Today, President Obama signs a bill for the first major overhaul of the U.S. food safety system in almost a century.

It will give the food and drug administration new powers to force mandatory recalls when foodborne illness or other hazards are found in the U.S. food supply.

If this law is a huge success, a lot of that success is going to be invisible. You are not going to be seeing as many people sick.

John: Yeah! It sounded great! Except if all of that had actually happened, I wouldn’t be doing this story right now, would I? We’d be back to our regularly scheduled programming of hamster loneliness or, I don’t know, fuckin’ trout gout. Spoiler alert, it’s more common than you think, and Congress refuses to act. There were just two small problems with the Food Safety Modernization Act: first, we didn’t fund the FDA to do all the new things that we’d just asked it to do. And second, the agency was still hamstrung by its glacial bureaucracy. For instance, the law mandated the FDA come up with a standard for water being used in agriculture — basically, a way to keep your salad from getting lightly misted with microscopic cow shit. The problem is, it’s 12 years later, and it still hasn’t produced a final rule. They did, in December 2021, unveil a proposed rule, but it had major problems — including the fact that it didn’t mandate any testing. Instead, it asked producer growers to identify and address their own potential hazards. Which is clearly less of a water standard and more of a self-graded water quiz. And while it’d be great if businesses could be trusted to keep themselves in check, that’s not generally how things go. For a good example of this, look at literally any business.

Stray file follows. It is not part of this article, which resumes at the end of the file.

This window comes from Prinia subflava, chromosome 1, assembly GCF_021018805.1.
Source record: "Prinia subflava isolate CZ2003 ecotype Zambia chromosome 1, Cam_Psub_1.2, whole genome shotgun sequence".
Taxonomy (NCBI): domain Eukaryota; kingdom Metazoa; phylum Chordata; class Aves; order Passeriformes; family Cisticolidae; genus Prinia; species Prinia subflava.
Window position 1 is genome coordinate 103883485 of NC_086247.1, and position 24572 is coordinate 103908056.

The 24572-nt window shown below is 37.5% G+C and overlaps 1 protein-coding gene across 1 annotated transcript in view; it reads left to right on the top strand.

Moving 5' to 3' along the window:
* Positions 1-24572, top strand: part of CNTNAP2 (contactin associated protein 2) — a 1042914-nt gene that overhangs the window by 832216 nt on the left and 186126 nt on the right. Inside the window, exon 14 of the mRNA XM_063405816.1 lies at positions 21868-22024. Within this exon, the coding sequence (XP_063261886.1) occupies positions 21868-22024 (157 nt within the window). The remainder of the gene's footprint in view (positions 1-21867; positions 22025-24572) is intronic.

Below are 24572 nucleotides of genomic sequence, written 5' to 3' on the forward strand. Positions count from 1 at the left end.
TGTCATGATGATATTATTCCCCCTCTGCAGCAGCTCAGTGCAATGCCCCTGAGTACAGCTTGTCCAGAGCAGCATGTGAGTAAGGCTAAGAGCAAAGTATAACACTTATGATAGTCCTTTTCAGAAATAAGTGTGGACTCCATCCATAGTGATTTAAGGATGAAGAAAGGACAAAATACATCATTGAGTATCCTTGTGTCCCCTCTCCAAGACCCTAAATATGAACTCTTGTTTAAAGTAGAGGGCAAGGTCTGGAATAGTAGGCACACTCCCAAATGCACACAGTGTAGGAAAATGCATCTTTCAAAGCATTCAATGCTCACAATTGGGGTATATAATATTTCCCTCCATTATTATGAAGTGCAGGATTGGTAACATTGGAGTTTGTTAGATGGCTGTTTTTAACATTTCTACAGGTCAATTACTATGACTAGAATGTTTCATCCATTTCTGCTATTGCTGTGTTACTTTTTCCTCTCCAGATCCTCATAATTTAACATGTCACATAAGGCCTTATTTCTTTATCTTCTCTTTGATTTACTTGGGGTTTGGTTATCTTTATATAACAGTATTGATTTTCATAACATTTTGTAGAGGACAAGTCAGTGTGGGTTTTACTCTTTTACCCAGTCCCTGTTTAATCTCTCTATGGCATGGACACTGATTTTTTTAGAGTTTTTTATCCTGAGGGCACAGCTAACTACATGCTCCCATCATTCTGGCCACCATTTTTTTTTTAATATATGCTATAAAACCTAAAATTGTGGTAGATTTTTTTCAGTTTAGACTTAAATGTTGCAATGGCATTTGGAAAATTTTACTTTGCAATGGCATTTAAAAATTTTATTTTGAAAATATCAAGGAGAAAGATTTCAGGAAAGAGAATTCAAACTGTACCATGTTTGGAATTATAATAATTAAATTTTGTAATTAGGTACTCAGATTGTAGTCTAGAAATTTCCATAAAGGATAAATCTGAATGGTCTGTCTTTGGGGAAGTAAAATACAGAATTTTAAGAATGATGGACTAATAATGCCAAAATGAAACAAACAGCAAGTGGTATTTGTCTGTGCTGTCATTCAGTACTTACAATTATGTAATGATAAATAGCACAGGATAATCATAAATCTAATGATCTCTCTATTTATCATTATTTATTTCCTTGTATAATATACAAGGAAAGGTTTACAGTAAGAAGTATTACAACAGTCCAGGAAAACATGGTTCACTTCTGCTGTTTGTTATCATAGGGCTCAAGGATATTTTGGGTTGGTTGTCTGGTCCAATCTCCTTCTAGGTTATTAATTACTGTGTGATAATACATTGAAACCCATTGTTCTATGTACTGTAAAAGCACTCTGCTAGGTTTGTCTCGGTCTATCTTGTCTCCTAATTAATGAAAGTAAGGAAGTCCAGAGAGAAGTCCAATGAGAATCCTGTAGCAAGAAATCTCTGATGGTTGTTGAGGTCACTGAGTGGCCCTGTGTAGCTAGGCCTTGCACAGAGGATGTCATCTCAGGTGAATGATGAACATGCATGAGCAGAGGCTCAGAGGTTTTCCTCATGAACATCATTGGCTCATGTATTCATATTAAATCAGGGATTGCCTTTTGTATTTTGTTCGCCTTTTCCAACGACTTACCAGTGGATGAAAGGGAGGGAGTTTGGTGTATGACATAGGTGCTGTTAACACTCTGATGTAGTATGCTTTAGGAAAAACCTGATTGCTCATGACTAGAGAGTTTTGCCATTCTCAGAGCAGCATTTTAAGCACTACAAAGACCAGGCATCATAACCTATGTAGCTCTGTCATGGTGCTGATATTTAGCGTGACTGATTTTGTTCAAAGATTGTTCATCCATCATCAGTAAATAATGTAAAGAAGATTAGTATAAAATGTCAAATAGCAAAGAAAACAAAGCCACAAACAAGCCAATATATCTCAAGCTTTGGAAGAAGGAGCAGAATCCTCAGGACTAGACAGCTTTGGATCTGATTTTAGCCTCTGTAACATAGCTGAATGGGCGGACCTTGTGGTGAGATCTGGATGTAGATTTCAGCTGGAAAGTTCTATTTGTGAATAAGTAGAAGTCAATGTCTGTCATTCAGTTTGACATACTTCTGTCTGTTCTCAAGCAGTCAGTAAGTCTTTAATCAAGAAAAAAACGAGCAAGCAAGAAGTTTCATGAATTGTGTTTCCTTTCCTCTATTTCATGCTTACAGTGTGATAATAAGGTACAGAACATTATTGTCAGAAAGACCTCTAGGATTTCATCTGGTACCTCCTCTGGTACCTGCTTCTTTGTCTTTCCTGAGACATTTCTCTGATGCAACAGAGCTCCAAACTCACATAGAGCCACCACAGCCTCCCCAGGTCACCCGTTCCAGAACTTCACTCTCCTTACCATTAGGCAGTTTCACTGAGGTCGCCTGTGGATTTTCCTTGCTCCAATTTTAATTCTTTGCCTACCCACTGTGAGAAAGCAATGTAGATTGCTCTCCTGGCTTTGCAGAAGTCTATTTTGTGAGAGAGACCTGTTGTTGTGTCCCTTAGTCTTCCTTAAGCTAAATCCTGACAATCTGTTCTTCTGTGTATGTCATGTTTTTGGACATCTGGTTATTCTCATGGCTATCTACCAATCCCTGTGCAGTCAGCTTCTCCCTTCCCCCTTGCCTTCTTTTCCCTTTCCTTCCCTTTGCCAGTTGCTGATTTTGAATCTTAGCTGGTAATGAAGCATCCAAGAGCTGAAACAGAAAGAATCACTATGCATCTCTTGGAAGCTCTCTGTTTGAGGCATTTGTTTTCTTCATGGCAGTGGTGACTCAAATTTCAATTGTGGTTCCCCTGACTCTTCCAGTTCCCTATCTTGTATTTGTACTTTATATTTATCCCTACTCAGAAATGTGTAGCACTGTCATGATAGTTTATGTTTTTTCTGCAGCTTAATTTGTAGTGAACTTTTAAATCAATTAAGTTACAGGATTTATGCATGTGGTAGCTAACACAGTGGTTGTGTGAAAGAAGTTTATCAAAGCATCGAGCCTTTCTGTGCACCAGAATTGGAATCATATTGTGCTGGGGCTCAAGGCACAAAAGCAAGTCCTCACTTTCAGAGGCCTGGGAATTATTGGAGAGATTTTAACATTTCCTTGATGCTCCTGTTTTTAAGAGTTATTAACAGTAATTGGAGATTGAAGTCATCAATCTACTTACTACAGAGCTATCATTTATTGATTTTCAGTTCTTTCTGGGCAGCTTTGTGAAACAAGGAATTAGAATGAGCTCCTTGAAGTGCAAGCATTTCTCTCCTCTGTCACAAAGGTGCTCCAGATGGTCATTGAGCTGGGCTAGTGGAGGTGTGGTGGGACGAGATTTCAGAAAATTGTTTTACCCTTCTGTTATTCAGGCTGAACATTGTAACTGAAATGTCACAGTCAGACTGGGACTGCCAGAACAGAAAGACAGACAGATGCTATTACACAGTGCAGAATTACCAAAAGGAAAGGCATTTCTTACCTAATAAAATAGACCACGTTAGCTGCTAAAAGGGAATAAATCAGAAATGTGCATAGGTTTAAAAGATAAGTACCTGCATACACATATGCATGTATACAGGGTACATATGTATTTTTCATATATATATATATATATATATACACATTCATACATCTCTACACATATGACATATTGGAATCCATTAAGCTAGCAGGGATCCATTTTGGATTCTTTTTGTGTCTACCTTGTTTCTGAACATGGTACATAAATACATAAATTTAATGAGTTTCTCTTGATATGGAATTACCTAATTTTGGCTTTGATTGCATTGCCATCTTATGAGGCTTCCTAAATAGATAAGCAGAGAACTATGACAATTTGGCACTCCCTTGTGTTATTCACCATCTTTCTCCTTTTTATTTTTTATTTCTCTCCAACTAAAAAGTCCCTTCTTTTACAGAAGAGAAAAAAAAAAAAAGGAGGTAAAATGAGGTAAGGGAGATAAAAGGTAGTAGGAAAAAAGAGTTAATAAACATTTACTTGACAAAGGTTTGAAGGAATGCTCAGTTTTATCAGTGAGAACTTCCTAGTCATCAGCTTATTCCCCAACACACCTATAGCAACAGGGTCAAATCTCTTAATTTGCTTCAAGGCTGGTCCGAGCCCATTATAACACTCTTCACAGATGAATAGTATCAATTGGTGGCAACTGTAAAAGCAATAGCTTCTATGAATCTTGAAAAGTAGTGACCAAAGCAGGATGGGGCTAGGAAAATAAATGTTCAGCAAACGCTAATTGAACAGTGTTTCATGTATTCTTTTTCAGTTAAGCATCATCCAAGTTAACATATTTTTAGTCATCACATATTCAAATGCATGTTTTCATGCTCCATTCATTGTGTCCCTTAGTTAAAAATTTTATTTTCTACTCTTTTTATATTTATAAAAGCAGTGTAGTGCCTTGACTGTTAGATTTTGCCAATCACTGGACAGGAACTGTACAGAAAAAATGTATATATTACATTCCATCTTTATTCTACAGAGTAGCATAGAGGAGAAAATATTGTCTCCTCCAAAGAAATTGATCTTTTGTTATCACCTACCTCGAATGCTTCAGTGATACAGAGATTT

And look, some people might argue that the FDA simply needs to be funded better, and that its lines of authority need to be clearer. And to be fair, there has been some recent progress there. Just last month, they established a new role at the agency, so one person could be in charge of the FDA’s entire food safety program. It’s a bit incredible that role didn’t exist until just now, but still, I’ll take it! The problem is, history strongly suggests it won’t be nearly enough. A much bolder plan would be to actually break the FDA up completely and in doing so, create a new agency solely devoted to food. Now, that’s a big move, and one likely to face significant resistance — and it would need to be done very carefully. But I’d argue it might be worth it. So many experts we talked to for this story said, if we were to build a food safety system from scratch, it’d look nothing like the fractured system we have today. And the fact is, under the system we have right now, future outbreaks aren’t just possible, they’re absolutely inevitable. And I, for one, don’t want to live in a world where the only 100% safe way to prepare a very, very basic salad is this.

[…]

John: That’s our show. Thanks so much for watching. Good night!

[Cheers and applause]